Since the previous section introduced several concepts, let us see them in practice with a toy example. Here, we will implement a class that counts the number of inputs that are seen across all ranks before its rank joins. This should provide a basic idea of how you may make your own class compatible with the Join context manager.

Specifically, the following code has each rank print out (1) the number of inputs across all ranks that seen before it joins and (2) the total number of inputs across all ranks.

import os
import torch
import torch.distributed as dist
import torch.multiprocessing as mp
from torch.distributed.algorithms.join import Join, Joinable, JoinHook

BACKEND = "nccl"
WORLD_SIZE = 2
NUM_INPUTS = 5

class CounterJoinHook(JoinHook):
    r"""
    Join hook for :class:`Counter`.

    Arguments:
        counter (Counter): the :class:`Counter` object using this hook.
        sync_max_count (bool): whether to sync the max count once all ranks
            join.
    """
    def __init__(
        self,
        counter,
        sync_max_count
    ):
        self.counter = counter
        self.sync_max_count = sync_max_count

    def main_hook(self):
        r"""
        Shadows the counter's all-reduce by all-reducing a dim-1 zero tensor.
        """
        t = torch.zeros(1, device=self.counter.device)
        dist.all_reduce(t)

    def post_hook(self, is_last_joiner: bool):
        r"""
        Synchronizes the max count across all :class:`Counter` s if
        ``sync_max_count=True``.
        """
        if not self.sync_max_count:
            return
        rank = dist.get_rank(self.counter.process_group)
        common_rank = self.counter.find_common_rank(rank, is_last_joiner)
        if rank == common_rank:
            self.counter.max_count = self.counter.count.detach().clone()
        dist.broadcast(self.counter.max_count, src=common_rank)

class Counter(Joinable):
    r"""
    Example :class:`Joinable` that counts the number of training iterations
    that it participates in.
    """
    def __init__(self, device, process_group):
        super(Counter, self).__init__()
        self.device = device
        self.process_group = process_group
        self.count = torch.tensor([0], device=device).float()
        self.max_count = torch.tensor([0], device=device).float()

    def __call__(self):
        r"""
        Counts the number of inputs processed on this iteration by all ranks
        by all-reducing a dim-1 one tensor; increments its own internal count.
        """
        Join.notify_join_context(self)
        t = torch.ones(1, device=self.device).float()
        dist.all_reduce(t)
        self.count += t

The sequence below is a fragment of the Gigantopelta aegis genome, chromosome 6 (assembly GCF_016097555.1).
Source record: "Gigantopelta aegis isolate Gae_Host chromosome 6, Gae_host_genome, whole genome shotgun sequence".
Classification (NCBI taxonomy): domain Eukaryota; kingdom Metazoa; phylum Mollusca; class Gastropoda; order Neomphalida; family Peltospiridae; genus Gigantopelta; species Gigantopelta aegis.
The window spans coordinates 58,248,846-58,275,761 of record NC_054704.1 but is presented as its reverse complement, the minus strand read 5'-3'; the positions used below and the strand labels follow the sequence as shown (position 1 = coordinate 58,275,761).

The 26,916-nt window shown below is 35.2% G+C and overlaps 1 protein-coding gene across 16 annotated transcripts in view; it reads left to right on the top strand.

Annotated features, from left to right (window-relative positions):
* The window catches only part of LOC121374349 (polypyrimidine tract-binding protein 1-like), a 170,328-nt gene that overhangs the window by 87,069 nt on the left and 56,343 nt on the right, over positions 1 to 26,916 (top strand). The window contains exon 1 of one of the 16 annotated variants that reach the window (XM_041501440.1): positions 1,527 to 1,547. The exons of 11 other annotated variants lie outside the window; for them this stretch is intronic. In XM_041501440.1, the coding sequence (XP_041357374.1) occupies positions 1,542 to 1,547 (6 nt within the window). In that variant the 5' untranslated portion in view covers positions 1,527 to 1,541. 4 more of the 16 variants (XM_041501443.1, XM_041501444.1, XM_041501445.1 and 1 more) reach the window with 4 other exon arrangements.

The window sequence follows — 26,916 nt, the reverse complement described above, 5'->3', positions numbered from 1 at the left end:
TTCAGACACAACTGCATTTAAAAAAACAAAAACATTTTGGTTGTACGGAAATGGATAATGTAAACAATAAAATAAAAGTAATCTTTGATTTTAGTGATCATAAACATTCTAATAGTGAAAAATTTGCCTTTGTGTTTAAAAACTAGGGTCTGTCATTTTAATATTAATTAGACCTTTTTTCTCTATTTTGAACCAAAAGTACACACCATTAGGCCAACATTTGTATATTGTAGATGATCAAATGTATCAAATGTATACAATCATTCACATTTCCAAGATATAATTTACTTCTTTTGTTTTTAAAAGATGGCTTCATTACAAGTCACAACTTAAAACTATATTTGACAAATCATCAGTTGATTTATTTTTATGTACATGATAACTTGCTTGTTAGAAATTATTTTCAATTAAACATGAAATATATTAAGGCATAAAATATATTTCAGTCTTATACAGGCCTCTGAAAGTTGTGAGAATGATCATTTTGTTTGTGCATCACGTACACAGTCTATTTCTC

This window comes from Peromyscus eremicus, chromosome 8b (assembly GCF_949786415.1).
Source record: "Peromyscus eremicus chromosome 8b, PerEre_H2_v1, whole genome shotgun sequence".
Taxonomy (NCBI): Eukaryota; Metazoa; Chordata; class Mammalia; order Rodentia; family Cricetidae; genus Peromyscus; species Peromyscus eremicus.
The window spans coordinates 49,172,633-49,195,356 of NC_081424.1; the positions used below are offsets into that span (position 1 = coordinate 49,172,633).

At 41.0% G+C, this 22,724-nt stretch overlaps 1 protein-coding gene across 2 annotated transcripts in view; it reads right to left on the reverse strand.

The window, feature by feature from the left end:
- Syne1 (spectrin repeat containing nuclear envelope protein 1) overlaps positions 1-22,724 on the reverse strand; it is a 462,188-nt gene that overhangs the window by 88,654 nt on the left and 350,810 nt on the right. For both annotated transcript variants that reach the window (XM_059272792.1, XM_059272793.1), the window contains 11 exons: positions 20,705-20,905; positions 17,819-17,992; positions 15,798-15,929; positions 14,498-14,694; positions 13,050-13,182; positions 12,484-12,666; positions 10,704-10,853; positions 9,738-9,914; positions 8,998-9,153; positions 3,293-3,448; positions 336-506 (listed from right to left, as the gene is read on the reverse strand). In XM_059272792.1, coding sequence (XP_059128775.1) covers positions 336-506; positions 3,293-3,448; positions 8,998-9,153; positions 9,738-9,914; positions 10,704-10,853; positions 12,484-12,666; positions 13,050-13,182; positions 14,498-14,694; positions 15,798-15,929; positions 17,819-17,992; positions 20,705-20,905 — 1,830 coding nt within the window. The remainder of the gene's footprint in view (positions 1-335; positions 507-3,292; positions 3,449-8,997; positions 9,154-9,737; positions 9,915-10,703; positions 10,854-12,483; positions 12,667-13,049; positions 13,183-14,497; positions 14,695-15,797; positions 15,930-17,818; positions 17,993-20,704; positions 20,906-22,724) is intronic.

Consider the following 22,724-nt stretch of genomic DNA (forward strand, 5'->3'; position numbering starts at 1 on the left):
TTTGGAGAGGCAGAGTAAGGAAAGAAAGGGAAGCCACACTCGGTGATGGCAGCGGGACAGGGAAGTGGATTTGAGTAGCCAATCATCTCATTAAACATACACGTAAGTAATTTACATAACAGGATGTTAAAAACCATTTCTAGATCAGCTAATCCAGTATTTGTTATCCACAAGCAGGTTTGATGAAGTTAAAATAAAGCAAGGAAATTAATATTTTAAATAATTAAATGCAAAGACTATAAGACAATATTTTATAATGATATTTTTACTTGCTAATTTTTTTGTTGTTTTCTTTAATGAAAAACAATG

def join_hook(self, **kwargs) -> JoinHook:
        r"""
        Return a join hook that shadows the all-reduce in :meth:`__call__`.

        This join hook supports the following keyword arguments:
            sync_max_count (bool, optional): whether to synchronize the maximum
                count across all ranks once all ranks join; default is ``False``.
        """
        sync_max_count = kwargs.get("sync_max_count", False)
        return CounterJoinHook(self, sync_max_count)

    @property
    def join_device(self) -> torch.device:
        return self.device

    @property
    def join_process_group(self):
        return self.process_group

    def find_common_rank(self, rank, to_consider):
        r"""
        Returns the max rank of the ones to consider over the process group.
        """
        common_rank = torch.tensor([rank if to_consider else -1], device=self.device)
        dist.all_reduce(common_rank, op=dist.ReduceOp.MAX, group=self.process_group)
        common_rank = common_rank.item()
        return common_rank

def worker(rank):
    assert torch.cuda.device_count() >= WORLD_SIZE
    os.environ['MASTER_ADDR'] = 'localhost'
    os.environ['MASTER_PORT'] = '29500'
    dist.init_process_group(BACKEND, rank=rank, world_size=WORLD_SIZE)

    counter = Counter(torch.device(f"cuda:{rank}"), dist.group.WORLD)
    inputs = [torch.tensor([1]).float() for _ in range(NUM_INPUTS + rank)]

    with Join([counter], sync_max_count=True):
        for _ in inputs:
            counter()

    print(f"{int(counter.count.item())} inputs processed before rank {rank} joined!")
    print(f"{int(counter.max_count.item())} inputs processed across all ranks!")

def main():
    mp.spawn(worker, nprocs=WORLD_SIZE, join=True)

if __name__ == "__main__":
    main()

Since rank 0 sees 5 inputs and rank 1 sees 6, this yields the output:

10 inputs processed before rank 0 joined!
11 inputs processed across all ranks!
11 inputs processed before rank 1 joined!
11 inputs processed across all ranks!

Some key points to highlight:

  • A Counter instance performs a single all-reduce per iteration, so the main hook performs a single all-reduce as well to shadow it.
  • The Counter class makes a call to Join.notify_join_context() at the beginning of its __call__() method since that is a place before its per- iteration collective communications (i.e. its all-reduce).
  • The is_last_joiner argument is used to determine the broadcast source in the post-hooks.
  • We pass in the sync_max_count keyword argument to the context manager, which is then forwarded to Counter ‘s join hook.